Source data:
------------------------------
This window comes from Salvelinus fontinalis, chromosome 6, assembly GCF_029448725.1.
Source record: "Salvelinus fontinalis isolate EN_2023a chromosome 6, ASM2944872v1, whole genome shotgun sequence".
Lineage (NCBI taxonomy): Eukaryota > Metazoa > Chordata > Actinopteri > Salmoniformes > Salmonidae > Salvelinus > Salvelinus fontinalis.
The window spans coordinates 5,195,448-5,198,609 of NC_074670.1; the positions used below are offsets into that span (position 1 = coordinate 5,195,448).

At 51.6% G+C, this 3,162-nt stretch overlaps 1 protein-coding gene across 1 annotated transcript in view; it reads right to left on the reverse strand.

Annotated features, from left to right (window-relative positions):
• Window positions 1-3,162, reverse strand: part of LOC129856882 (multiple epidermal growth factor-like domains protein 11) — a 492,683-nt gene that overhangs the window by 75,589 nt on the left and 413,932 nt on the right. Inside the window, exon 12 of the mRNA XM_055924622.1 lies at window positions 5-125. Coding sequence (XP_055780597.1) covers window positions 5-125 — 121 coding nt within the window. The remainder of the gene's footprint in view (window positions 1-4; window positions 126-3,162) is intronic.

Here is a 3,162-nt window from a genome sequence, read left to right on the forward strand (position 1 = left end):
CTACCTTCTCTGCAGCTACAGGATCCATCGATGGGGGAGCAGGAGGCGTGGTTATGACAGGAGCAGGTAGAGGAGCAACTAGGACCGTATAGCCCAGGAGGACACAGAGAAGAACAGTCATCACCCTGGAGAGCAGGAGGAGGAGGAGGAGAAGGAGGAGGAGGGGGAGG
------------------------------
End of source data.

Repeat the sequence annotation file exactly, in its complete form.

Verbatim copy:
This window comes from Salvelinus fontinalis, chromosome 6, assembly GCF_029448725.1.
Source record: "Salvelinus fontinalis isolate EN_2023a chromosome 6, ASM2944872v1, whole genome shotgun sequence".
Lineage (NCBI taxonomy): Eukaryota > Metazoa > Chordata > Actinopteri > Salmoniformes > Salmonidae > Salvelinus > Salvelinus fontinalis.
The window spans coordinates 5,195,448-5,198,609 of NC_074670.1; the positions used below are offsets into that span (position 1 = coordinate 5,195,448).

At 51.6% G+C, this 3,162-nt stretch overlaps 1 protein-coding gene across 1 annotated transcript in view; it reads right to left on the reverse strand.

Annotated features, from left to right (window-relative positions):
• Window positions 1-3,162, reverse strand: part of LOC129856882 (multiple epidermal growth factor-like domains protein 11) — a 492,683-nt gene that overhangs the window by 75,589 nt on the left and 413,932 nt on the right. Inside the window, exon 12 of the mRNA XM_055924622.1 lies at window positions 5-125. Coding sequence (XP_055780597.1) covers window positions 5-125 — 121 coding nt within the window. The remainder of the gene's footprint in view (window positions 1-4; window positions 126-3,162) is intronic.

Here is a 3,162-nt window from a genome sequence, read left to right on the forward strand (position 1 = left end):
CTACCTTCTCTGCAGCTACAGGATCCATCGATGGGGGAGCAGGAGGCGTGGTTATGACAGGAGCAGGTAGAGGAGCAACTAGGACCGTATAGCCCAGGAGGACACAGAGAAGAACAGTCATCACCCTGGAGAGCAGGAGGAGGAGGAGGAGAAGGAGGAGGAGGGGGAGG